After a hard Sunday morning spent mastering an obstacle course, Joseph Keeton was ready for fresh air and lunch.
The big-eyed second-grader scrambled into a bunkhouse and strapped on a plastic oxygen mask.
One cheek planted on a fist, he waited - as patiently as a 7-year-old can - while an electric machine pumped medicated mist into his lungs.
Ten minutes later, the Latah, Wash., boy snapped off the mask and sucked in a gulp of Idaho air. Ahhhh, time to eat.
Welcome to Camp Champ, where severe asthma sufferers like Keeton gather each summer to do what some of these kids rarely get to: run hard in the woods, swim in a lake, play with kids like themselves.
In the forested hills above Lake Coeur d’Alene at Camp Lutherhaven, these 45 kids will learn over four days to better control a debilitating disease and gain self-esteem in a world populated by free breathers.
“A lot of these kids spend a lot of time being embarrassed or shy because they’re different,” said Yvonne Bucklin, an American Lung Association camp host.
The gathering combines traditional summer camp experiences with asthma education.
Much of the campers’ time is spent riding boats, tackling arts and crafts, belting out campfire songs and learning to swim. But each day at noon, nurses, doctors and medically trained counselors parade the kids past folding tables with boxes of “meds.”
“It’s just like harvest time in a wheat town,” said Dr. Michael Kraemer, camp co-founder. “Everyone shows up and, somehow, it all gets done.”
For most, it’s nothing new.
Keeton goes through the same medical treatment twice a day at home, but he doesn’t meet as many friends at home. At camp, he was more eager than usual to finish.
“I’ve made two friends already, and I’ve only been here a day,” he said.
April Johnson of Kendrick, Idaho, spent her morning making candles out of paraffin, ice cubes and crayons. But she couldn’t stop talking - and giggling - about her rotating sleeping arrangements.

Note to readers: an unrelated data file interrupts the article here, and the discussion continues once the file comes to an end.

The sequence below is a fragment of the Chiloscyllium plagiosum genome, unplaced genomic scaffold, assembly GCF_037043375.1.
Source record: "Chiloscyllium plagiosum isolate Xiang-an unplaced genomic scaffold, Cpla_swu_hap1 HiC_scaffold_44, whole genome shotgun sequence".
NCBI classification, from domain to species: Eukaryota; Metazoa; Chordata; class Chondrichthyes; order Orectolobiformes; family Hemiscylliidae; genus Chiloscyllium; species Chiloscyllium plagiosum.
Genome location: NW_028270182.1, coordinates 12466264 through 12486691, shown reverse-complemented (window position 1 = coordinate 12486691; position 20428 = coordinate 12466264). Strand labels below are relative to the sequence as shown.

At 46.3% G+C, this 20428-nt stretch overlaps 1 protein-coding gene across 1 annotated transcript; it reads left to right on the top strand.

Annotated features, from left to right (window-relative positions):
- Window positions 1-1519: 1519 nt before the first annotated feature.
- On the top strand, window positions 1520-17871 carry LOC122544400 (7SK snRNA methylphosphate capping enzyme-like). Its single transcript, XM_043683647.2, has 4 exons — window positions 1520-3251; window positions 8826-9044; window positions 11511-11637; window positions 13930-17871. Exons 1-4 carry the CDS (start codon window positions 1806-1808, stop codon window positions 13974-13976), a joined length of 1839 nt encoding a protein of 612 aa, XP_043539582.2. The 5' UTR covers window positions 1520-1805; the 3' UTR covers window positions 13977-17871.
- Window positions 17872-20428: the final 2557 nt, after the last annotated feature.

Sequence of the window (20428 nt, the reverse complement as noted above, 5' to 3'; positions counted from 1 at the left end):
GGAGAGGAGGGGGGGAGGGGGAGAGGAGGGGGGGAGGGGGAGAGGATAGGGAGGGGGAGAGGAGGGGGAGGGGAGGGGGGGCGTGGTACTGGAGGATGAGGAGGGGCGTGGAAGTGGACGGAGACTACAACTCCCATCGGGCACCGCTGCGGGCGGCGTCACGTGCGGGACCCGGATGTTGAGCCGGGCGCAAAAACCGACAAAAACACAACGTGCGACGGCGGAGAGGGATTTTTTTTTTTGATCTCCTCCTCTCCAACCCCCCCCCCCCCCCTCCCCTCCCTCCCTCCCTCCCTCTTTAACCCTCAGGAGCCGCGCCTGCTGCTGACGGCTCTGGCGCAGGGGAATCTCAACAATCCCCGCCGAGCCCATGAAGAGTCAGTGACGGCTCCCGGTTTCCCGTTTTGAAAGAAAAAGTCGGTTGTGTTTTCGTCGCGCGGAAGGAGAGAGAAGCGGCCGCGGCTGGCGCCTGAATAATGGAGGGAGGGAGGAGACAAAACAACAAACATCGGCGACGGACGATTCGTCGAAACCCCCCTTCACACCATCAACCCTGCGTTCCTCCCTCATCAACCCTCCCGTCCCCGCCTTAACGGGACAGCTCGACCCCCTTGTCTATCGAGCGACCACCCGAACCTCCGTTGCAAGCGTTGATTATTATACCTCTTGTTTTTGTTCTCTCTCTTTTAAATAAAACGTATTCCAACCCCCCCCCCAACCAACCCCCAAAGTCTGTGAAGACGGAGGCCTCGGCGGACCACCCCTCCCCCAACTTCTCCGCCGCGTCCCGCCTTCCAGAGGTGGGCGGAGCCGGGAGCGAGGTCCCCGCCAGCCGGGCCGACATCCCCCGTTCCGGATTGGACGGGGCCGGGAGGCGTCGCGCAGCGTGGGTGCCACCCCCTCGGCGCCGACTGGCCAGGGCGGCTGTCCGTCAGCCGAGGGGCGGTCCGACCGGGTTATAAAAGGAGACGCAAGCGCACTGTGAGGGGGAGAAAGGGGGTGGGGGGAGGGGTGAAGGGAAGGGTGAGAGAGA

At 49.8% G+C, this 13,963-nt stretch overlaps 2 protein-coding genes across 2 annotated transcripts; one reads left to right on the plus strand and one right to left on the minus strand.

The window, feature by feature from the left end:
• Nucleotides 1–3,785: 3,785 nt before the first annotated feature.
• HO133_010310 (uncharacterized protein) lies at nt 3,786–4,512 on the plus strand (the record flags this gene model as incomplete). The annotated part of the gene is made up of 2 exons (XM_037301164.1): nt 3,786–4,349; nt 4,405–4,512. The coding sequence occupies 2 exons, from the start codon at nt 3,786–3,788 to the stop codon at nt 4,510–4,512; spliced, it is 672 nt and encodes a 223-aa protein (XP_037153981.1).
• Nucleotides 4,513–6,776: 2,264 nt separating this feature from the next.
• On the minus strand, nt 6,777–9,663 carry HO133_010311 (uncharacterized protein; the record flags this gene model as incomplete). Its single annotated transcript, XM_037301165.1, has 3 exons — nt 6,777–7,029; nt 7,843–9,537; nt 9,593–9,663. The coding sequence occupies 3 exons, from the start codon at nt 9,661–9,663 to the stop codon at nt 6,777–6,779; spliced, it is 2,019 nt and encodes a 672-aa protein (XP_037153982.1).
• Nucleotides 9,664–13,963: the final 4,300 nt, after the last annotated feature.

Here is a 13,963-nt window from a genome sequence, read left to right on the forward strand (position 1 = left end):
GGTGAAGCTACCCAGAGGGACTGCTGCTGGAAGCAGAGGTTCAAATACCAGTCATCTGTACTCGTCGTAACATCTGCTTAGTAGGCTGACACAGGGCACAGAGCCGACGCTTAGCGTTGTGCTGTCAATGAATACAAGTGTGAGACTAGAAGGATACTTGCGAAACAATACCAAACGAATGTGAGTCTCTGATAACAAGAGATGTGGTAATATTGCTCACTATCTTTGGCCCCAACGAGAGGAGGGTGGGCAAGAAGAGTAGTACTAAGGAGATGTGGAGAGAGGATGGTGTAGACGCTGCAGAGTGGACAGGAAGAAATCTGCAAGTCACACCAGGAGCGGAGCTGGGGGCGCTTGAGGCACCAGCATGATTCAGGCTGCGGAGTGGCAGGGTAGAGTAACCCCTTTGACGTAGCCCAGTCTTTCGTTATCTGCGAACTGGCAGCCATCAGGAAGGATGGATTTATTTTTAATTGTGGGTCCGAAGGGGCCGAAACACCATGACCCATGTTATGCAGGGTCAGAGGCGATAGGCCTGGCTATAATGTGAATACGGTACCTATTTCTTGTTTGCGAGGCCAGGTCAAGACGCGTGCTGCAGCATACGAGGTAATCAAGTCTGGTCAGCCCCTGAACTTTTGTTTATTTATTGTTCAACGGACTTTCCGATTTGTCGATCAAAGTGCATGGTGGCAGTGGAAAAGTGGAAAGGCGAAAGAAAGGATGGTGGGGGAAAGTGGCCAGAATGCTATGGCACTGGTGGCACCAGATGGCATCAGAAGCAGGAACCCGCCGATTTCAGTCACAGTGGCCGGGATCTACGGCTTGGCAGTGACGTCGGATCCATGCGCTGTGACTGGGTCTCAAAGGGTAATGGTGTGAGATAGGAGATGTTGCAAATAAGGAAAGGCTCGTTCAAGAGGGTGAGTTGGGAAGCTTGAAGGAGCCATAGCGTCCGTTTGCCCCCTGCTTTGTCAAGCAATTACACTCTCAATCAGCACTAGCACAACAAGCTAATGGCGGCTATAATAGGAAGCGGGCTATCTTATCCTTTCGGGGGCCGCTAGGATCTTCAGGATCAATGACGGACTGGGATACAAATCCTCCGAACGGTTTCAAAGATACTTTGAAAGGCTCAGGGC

She kept switching beds, she said, because “everybody wants me to sleep by them.”
Six to 10 percent of all children have asthma. About one-third are severe cases, requiring kids to take a half-dozen different medications or risk death, Kraemer said.
“If you asked these kids how many of them missed 10 days or more of school last year, I’d bet it’d be half of them,” Kraemer said. “It’s the only chronic disease of childhood that has gone up in frequency in the past 10 years.”
Due to a combination of nervous parents and foul air, ranging from cigarette fumes and smog to grassfield burning, some of these kids rarely play outside or with others. So the camp concentrates on cooperation-building.
And what could be better than trying to get 15 pre-adolescent boys to sit on a slick log - suspended one foot off the ground with cables - for 20 seconds without falling?
After several failed Sunday, one team became little more than a silly, wise-cracking mass of Nikes and dust.
“I know, I know,” said John Proctor, 12, of Spokane, who shares his asthmatic condition with a twin brother. “We get the biggest people to lay across it and put the rest on top.”
“Nope,” a counselor said with a laugh. “No stacking people. That would put pressure on your ribs.”
“Oh, well,” John said. “Got a better idea?”
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